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Adnan Syed's lawyer on his release, what's next and why he rejected a plea deal

Baltimore — Defense attorney Erica Suter said she would fight as long as it took to free Adnan Syed. She did not expect it to happen so quickly: A motion filed just last week to vacate his conviction for the 1999 murder of Hae Min Lee ended with Syed walking out of a Baltimore courthouse a free man on Monday.

Suter, the director of the University of Baltimore Innocence Project, sat side-by-side with Syed as the judge read her decision. "It was overwhelming. Adnan started to cry. I started to cry," she told CBS Baltimore. "I was thankful for having that minute as the courtroom cleared to try to get myself together. It was surreal."

Suter pointedly told Judge Melissa Phinn in the courtroom that her client was innocent. "Imagine what it's like for him, his mother and brother seated behind me inside the courtroom, to believe in their child's innocence and to watch that child get snatched away from them and spend 23 years incarcerated," Suter said. "I think it's important and it matters for someone to stand up and say out loud for the whole world to see that Adnan Syed is innocent." The evidence that led to the conviction being thrown out had been in the prosecution's files for years but, was never turned over to the defense. It included notes of interviews with suspects, one of whom had allegedly threatened to kill Lee.

Related video: Judge vacates conviction of 'Serial' podcast subject Adnan Syed

Neither of the potential suspects were named. "It is striking, and it should shock the conscience, but it is alarmingly common," Suter said. "The investigation narrows down to one individual for whatever reason, and they're so focused on that individual, they will disregard other evidence — not properly look into other leads. And you definitely see that in this case."

In an exclusive interview with CBS Baltimore on Wednesday, Maryland Attorney General Brian Frosh denied failing to turn over evidence to the defense or Baltimore City State's Attorney Marilyn Mosby's office."The folks who I've spoken to, and that our office has spoken to, say the notes were produced, but more importantly I have to say, we gave them to [Mosby]. That's where she got them in the first place. We're not withholding them from anybody," Frosh said.

The attorney general also told CBS Baltimore that there's a "crime problem in Maryland" and that he believes if Mosby "were concentrating as hard on trying murder cases and putting murderers behind bars as she has on this case, I think our state would be quite a bit safer."In response, Mosby put out a statement saying Frosh "needs to speak to his office's willful decision to sit on exculpatory evidence for the last seven years."

"His inability to uphold this fundamental obligation denied Mr. Syed his right to a fair trial and now forces a family to relive an unimaginable nightmare because of his unconscionable misdeeds," she added.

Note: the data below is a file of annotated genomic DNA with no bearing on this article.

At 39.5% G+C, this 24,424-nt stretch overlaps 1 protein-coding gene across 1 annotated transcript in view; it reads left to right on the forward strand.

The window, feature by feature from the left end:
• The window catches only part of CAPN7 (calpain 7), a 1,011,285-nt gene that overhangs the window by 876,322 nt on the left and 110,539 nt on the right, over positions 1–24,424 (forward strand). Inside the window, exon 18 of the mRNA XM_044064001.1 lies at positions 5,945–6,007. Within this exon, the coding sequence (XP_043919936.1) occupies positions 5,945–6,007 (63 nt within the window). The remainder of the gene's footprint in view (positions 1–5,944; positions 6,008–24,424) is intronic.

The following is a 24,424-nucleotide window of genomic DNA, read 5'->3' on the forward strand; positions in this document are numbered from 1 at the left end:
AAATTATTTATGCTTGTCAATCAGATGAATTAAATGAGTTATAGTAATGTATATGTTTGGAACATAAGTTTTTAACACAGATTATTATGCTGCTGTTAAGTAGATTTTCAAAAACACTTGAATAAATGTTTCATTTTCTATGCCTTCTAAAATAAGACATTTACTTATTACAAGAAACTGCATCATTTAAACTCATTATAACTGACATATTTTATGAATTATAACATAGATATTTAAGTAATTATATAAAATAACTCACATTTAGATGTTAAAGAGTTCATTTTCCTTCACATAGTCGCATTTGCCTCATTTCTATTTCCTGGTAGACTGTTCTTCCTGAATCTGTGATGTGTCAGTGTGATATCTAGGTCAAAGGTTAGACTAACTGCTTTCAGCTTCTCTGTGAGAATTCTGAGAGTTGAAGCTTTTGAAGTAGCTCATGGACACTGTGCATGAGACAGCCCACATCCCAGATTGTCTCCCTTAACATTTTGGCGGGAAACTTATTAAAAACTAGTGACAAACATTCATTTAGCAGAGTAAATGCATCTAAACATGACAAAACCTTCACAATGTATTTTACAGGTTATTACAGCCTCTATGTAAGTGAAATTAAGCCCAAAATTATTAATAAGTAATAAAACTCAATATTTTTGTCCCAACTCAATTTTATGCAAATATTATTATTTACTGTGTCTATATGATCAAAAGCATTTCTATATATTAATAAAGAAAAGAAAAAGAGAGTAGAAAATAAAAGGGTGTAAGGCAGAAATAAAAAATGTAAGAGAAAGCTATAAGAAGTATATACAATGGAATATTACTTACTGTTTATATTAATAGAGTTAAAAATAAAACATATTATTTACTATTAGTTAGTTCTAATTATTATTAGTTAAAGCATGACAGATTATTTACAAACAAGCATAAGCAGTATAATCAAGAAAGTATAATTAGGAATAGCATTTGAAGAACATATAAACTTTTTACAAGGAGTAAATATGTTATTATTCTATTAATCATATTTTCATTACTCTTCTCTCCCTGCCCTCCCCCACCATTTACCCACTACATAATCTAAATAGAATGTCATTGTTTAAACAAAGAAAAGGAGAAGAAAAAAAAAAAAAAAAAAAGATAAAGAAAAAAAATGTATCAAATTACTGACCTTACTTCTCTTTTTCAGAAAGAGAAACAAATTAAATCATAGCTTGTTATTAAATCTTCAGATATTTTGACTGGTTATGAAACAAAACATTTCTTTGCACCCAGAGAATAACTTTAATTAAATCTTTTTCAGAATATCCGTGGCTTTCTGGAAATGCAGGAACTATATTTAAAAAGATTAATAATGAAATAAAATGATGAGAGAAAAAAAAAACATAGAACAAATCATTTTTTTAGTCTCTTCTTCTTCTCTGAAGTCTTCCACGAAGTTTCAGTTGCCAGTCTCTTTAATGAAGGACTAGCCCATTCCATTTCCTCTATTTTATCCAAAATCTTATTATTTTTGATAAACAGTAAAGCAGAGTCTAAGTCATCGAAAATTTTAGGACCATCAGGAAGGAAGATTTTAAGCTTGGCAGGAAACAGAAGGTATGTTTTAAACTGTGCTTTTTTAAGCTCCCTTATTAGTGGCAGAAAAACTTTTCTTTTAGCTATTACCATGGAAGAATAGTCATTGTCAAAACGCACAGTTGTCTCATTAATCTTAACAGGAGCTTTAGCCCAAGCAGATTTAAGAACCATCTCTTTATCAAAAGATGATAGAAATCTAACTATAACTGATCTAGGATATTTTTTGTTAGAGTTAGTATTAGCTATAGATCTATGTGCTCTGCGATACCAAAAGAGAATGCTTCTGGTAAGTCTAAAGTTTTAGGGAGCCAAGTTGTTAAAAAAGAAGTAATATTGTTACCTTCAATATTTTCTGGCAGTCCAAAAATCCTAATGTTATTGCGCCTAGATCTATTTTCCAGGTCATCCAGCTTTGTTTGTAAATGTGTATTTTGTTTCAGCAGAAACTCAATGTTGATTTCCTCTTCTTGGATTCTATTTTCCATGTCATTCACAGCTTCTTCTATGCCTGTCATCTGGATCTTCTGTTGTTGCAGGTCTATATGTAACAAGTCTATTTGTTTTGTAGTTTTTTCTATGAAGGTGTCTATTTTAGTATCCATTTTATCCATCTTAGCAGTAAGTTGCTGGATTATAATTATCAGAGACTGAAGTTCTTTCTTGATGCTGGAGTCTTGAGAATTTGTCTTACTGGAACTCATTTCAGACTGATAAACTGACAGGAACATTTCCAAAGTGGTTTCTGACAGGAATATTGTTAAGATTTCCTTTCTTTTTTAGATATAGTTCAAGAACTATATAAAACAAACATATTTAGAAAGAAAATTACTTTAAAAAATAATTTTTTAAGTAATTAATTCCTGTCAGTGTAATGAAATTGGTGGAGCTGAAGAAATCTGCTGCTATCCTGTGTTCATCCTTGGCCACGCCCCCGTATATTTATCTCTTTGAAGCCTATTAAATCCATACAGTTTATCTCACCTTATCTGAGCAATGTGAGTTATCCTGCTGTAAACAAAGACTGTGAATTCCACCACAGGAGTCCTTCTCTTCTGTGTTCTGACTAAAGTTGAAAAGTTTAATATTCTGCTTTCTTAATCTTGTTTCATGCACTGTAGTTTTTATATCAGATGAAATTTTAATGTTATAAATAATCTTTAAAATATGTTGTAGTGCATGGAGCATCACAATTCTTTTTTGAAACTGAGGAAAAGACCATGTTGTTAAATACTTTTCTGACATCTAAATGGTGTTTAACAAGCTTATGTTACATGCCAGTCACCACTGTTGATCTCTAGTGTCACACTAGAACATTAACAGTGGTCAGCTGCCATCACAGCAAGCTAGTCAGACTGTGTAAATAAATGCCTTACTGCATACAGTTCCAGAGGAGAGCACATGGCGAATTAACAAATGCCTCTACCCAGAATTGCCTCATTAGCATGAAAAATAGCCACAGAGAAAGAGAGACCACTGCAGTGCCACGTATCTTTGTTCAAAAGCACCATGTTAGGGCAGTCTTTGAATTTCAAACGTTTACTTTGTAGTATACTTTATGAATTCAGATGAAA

In her interview with CBS Baltimore, Suter called the finger pointing "troubling.""What we know is there were notes in the prosecutor's file that were handwritten that should have been with the defendant," she said. "Now, who had the boxes when, and sort of how it came to be that it came into our possession, what we know on the defense is we didn't have them."

Suter said she has all of Syed's original defense attorney's boxes and the notes are not in there.

"On the defense side, it comes down to: we were entitled to this," she said. "He should have had it back in 1999. I don't think I have to weigh in on the conversation that's happening between the state attorney's office and Brian Frosh, because at the end of the day, these should have gone to the defense back then."

Monday's victory comes after Syed spent years battling his conviction in the courts. He appealed the decision multiple times, and was successful in convincing a post-conviction court in 2016 that the use of the cell phone records violated his rights and merited a new trial. But the state appealed that decision, and after years of legal battles, an appeals court denied Syed a new trial in 2019. The Supreme Court declined to hear Syed's subsequent appeal.

Suter also told CBS Baltimore why Syed turned down a plea deal from the attorney general's office a few years ago.

"In order to accept that deal, he would have had to admit he was guilty of this crime, and he did not want to do it. He did not want to live a lie," she said. "What he said was he'd be trading one prison for another. He would have his so-called freedom, and he would be looked at this way forever and know it wasn't the truth."

Now, Syed is back with his family waiting to see whether prosecutors will order a new trial. Mosby has 27 days to decide whether to hold a new trial.

Mosby told CBS Baltimore on Tuesday she is still waiting on the results of new DNA testing done on evidence in the case.

"If that DNA comes back inconclusive, I will certify that he's innocent. If it comes back to two alternative suspects, I will certify that he's innocent," she said. "If it comes back to Adnan Syed, the state is still in a position to proceed upon the prosecution."

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